If you missed Part 1 of Audience Personas, you might want to take a gander to learn why personas are important. If you’re up to speed, let’s dive into creating said personas in 3 simple (and hopefully painless) steps.

 

Step 1: Gather information

You likely identified a macro persona when you laid out your business plan. Having an idea of who your customer is is essential to developing your product/service. But a macro persona is also groundwork for a full-blown target persona, which is invaluable when developing a strategic content marketing plan. With the macro version of your buyer persona in hand, set out to learn as much as you can to build the ultimate profile. Look for additional information:

  • job title
  • where they work
  • details about their role
  • demographics
  • goals & challenges
  • attitudes & behaviors

Identifiers such as these help to shape what the persona looks like and ultimately help you to understand to whom you will be talking. And don’t be afraid to identify more than one persona. TWEET THIS (select to tweet) Personas are guiding lights: the more you have, the less often you’ll get lost.

 

Although this part of the process may be a daunting task to some, it’s best to think of it as fun research. Host focus groups, run surveys, review site analytics and talk to people who represent your target audience. Find out their hobbies, behaviors, how they consume content, the blogs they read, and where they get their news. The more you look into and listen to the behaviors and attitudes of your target customer, the more you’ll be able to craft messages that hook them and keep them engaged. It’s called relevant content. And the importance of such was mentioned in the first part of the article. Didn’t read it? Find it here.

 

Not sure where or how to get started? Try our sample template:

persona template example

Step 2: Humanize the data

Once you’ve gathered all the information, it’s time to put a literal face to it. It’s not enough to have this information in your head or to talk about it at your next employee meeting. You need to take it a step further and make it a part of your documented content strategy.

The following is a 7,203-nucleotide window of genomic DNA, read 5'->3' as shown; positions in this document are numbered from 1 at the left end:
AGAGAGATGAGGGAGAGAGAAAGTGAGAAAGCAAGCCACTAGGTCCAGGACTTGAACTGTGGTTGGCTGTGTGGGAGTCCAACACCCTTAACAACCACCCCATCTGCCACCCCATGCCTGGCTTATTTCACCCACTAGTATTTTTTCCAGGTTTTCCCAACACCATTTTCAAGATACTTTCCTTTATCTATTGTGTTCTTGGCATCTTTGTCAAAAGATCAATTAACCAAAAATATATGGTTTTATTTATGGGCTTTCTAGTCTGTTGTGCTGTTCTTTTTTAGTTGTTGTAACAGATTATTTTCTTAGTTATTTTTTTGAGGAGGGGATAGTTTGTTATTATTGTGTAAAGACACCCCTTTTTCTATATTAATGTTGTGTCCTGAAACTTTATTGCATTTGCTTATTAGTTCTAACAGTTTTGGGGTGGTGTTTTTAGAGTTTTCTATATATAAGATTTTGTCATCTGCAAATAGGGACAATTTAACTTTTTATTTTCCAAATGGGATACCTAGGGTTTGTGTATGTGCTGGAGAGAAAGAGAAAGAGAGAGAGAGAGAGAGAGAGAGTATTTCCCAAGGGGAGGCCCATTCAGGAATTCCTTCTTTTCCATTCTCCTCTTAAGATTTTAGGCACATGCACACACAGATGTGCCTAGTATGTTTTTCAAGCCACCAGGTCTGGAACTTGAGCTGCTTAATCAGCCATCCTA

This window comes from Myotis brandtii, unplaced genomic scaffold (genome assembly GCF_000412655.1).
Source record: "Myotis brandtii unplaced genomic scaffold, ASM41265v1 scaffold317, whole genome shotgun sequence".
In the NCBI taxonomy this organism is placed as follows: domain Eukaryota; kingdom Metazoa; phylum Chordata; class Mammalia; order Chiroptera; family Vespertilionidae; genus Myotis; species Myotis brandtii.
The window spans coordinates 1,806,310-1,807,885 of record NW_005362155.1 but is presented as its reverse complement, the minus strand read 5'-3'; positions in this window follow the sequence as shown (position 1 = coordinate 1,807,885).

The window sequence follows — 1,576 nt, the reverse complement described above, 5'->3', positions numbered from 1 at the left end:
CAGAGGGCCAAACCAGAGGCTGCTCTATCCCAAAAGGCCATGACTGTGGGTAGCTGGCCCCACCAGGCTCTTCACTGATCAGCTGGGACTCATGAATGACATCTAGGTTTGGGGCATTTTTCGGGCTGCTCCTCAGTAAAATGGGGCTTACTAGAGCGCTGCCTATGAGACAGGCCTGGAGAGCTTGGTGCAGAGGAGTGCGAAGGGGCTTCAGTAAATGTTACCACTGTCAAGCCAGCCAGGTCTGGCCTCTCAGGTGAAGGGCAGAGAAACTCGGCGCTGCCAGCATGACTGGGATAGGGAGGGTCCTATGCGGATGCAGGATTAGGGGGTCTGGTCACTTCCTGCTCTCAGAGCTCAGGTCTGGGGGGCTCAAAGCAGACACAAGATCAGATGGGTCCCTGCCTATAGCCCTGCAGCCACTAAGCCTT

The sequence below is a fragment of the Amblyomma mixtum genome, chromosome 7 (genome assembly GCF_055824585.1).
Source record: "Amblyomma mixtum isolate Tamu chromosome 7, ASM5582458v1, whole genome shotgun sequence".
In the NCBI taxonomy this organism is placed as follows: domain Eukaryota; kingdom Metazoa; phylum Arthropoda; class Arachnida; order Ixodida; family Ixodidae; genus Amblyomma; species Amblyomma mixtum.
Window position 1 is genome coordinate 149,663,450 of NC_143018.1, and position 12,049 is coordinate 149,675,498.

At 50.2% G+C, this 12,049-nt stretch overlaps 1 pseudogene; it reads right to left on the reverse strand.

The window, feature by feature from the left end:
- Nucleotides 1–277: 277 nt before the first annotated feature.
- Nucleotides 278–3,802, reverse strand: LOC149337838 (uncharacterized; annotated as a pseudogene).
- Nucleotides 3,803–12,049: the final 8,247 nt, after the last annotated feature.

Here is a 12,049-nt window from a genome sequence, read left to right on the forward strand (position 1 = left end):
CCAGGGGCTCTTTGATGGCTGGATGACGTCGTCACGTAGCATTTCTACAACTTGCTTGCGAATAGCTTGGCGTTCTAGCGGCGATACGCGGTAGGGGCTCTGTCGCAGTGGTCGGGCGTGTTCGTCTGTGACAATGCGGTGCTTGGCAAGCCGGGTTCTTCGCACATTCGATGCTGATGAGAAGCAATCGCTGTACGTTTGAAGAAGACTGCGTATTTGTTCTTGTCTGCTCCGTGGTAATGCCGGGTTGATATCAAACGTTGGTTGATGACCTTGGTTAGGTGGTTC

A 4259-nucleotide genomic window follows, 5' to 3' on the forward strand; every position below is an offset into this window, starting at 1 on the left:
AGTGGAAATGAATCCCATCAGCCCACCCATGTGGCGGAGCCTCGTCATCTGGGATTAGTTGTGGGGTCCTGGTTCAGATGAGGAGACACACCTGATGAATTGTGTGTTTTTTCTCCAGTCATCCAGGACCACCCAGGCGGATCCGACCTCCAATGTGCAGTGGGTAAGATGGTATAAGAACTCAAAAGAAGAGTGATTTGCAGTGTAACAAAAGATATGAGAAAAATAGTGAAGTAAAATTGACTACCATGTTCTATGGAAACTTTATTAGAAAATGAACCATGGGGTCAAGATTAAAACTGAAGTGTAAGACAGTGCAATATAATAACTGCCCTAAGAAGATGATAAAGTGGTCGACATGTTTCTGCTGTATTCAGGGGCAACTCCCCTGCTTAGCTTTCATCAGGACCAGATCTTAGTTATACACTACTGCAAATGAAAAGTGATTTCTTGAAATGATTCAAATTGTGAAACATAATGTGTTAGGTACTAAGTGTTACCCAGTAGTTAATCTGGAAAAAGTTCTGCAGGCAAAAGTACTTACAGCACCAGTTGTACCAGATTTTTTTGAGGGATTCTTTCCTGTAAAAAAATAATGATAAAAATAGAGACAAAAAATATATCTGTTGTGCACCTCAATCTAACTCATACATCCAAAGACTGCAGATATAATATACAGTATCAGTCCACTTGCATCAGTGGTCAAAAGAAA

To show you what we mean, here’s a sample of a completed persona template:

persona template completed
  • The Image & Name: Our image is an illustration, but feel free to grab a real one if it helps you visualize Judy better. By assigning an image and name, you’ll have Judy’s face and attributes in your head each time you or a team member crafts your next piece of content.
  • The Who: Listing the generic demographics will help you start on the path of figuring out exactly who Judy is.
  • The attributes: Judy is more than a creative director; she’s also a mom. The more you know about Judy, the better you’ll be able to write and distribute content she’ll want to consume.

 

Step 3: Bring it all together

When you’ve completely filled out your template for each of your target customers, it’s time to strategize. Evaluate the Judy persona, and shape your content marketing strategy around it. Make things easier by breaking out each of the sections and thinking of how you can make your content fit with it.

 

Here are a couple of examples:

  • Content ConsumptionYour research revealed that Judy spends a good amount of her time on Instagram. Since Instagram is mainly a visual channel, why not look at what you can make visual? With old content or new, think about breaking through the visual clutter by speaking to Judy’s interests/hobbies in a visual way. The goal is to make her stop and read/look at your post, and to engage by following your call to action. Although Instagram doesn’t allow linking in the photo caption, you can refer folks to your profile, list the link there, and then track your analytics of how many people come to that page via the Instagram link.
  • AttitudesYou learned that Judy agrees that traveling for business is a chore. With that information, can you find a way to convince Judy that your product or service will make traveling more enjoyable? If you are selling her project management software, maybe an app would help her while she’s on the go. Not having to lug her computer around at all times is bound to impress her. Then use the app to push notifications to her about product or service updates, promotions, and new features.

Continue to work your way through each of the sections. In no time, you’ll have a content marketing strategy in outline form that can be used to craft and distribute content in a strategic way. This approach may put you in front of your competition.

 

Now that you know the importance of personas and how to create them, you’re ready to create one kick-ass content marketing plan that produces the results you are looking for.

About Ebonn Hixson

Ebonn Hixson (@ebonny_sans_y) is Communications Director for Storylift (@getStorylift). The company’s Content Distribution Platform reaches over 200 million US readers and features the industry’s most advanced audience targeting capabilities. Ebonn promotes the platform & Storylift | The Magazine, which publishes research and innovative strategies to over 110,000 content marketing professionals each month.